Date of Award

5-2014

Document Type

Thesis

Degree Name

Master of Arts (MA)

College/School

College of Humanities and Social Sciences

Department/Program

English

Thesis Sponsor/Dissertation Chair/Project Chair

Caroline Dadas

Committee Member

Emily Isaacs

Committee Member

Laura Jones

Subject(s)

Free schools--Arizona--Tucson, Self-efficacy, English language--Composition and exercises--Study and teaching (Elementary), English language--Composition and exercises--Study and teaching (Secondary)

Abstract

In this study, I interviewed 3 graduates from Kino School, a small, private, alternative school, about their experiences with writing before, during, and after graduation in order to determine how alternative education impacted their writing self-efficacy beliefs. Kino School embraces many of the tenets of free school philosophy, which is centered on democratic learning, self-sufficiency, and student choice. This study explores how free school philosophy impacted these graduates' writing and attitudes toward writing. All three graduates described an overall experience at Kino that left them confident in their writing, expressing high writing self-efficacy beliefs. Kino School's use of creative writing, writing across the curriculum, teacher feedback, peer revision, and collaboration ultimately established writing as enjoyable for these graduates, which resulted in positive associations with writing into college. I discuss what each graduate said on these topics and link it to theory on best practices in the field of Writing Studies. By establishing this connection, I hope to affirm the legitimacy of the free school philosophy, while also highlighting the potential for best practice in the writing classroom in both public and alternative schools.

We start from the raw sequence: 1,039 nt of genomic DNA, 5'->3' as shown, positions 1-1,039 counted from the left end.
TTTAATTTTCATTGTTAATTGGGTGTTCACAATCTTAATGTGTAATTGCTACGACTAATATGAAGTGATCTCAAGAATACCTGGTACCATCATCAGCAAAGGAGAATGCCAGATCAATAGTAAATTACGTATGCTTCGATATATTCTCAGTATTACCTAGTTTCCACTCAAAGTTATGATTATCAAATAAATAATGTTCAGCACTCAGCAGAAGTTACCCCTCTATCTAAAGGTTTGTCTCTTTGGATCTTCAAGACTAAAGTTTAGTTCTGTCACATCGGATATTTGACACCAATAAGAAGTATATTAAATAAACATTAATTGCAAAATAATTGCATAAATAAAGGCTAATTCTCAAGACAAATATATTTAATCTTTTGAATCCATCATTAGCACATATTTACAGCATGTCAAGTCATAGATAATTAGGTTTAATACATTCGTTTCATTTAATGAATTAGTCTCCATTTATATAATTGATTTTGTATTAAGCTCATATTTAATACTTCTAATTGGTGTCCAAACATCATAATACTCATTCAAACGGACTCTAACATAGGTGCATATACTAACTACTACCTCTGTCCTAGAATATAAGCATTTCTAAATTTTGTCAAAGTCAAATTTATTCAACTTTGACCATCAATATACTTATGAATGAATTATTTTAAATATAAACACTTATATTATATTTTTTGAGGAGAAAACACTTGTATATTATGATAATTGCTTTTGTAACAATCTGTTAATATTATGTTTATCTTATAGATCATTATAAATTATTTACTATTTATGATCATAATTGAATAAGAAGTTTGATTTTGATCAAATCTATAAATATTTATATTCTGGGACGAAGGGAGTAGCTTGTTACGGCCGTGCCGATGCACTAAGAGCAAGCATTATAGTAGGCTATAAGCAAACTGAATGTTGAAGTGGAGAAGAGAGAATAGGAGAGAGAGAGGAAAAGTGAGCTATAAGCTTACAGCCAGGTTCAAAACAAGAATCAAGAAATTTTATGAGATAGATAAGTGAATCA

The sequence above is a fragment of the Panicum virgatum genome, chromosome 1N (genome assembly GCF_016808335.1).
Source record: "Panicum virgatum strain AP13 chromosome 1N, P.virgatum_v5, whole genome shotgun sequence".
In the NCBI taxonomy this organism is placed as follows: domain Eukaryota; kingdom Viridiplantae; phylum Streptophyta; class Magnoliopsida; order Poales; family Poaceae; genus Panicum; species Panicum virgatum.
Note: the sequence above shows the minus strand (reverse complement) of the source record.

File Format

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